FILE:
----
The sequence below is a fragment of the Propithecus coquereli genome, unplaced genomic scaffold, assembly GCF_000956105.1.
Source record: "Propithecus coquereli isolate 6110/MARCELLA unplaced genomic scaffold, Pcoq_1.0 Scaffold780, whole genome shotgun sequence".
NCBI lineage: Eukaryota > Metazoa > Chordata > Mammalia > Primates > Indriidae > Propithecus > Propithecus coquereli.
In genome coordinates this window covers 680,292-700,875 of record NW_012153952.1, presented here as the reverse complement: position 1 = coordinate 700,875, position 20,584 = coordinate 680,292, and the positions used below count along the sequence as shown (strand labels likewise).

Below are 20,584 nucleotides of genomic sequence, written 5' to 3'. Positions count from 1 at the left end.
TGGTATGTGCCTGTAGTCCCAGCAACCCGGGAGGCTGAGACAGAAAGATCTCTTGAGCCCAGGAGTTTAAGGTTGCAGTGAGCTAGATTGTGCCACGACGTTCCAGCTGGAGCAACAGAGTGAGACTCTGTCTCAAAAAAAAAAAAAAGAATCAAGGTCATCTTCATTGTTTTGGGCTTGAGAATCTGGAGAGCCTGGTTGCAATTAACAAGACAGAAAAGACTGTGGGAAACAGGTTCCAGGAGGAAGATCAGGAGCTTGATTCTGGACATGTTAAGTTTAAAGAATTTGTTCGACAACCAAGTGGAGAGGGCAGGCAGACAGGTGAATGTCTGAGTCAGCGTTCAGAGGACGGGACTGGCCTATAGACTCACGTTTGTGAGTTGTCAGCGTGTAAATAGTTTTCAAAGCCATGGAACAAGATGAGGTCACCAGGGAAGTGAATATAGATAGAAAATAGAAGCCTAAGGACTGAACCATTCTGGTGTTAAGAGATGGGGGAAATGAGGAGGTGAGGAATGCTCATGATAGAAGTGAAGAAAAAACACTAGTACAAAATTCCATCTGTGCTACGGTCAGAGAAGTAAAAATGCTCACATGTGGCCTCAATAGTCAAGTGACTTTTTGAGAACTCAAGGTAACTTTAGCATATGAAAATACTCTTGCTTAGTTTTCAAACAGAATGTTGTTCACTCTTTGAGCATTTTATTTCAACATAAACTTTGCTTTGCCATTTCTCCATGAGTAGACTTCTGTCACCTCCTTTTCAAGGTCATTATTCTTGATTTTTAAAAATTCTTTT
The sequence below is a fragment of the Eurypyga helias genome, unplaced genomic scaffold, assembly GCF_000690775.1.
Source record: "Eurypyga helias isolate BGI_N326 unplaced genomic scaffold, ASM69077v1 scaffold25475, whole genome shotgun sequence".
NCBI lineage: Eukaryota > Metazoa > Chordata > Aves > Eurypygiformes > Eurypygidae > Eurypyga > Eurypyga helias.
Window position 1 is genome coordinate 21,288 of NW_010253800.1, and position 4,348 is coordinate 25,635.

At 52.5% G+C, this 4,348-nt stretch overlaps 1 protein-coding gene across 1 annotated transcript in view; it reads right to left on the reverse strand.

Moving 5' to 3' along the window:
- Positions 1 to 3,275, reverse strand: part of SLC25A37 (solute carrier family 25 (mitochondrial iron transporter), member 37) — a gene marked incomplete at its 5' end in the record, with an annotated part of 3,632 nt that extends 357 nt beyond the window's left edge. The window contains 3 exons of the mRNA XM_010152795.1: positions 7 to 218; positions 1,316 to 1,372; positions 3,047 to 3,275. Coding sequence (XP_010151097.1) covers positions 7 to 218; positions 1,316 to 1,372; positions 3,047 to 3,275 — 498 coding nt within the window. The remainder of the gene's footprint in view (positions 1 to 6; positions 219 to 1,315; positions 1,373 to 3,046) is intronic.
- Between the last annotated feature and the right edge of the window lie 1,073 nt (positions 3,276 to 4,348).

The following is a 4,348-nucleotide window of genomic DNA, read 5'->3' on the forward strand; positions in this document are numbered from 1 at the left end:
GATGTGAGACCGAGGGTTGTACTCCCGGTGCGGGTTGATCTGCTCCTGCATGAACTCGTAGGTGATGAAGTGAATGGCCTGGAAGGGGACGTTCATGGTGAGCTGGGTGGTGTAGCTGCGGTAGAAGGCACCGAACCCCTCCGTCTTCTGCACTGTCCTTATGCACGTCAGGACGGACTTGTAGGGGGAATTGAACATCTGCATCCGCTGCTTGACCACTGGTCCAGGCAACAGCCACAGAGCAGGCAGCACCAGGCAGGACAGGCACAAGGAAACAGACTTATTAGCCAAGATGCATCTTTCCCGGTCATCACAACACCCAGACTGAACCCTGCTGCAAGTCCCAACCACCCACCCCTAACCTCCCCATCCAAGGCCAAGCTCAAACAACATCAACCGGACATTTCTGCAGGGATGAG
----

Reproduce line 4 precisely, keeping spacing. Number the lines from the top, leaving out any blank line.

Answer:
In genome coordinates this window covers 680,292-700,875 of record NW_012153952.1, presented here as the reverse complement: position 1 = coordinate 700,875, position 20,584 = coordinate 680,292, and the positions used below count along the sequence as shown (strand labels likewise).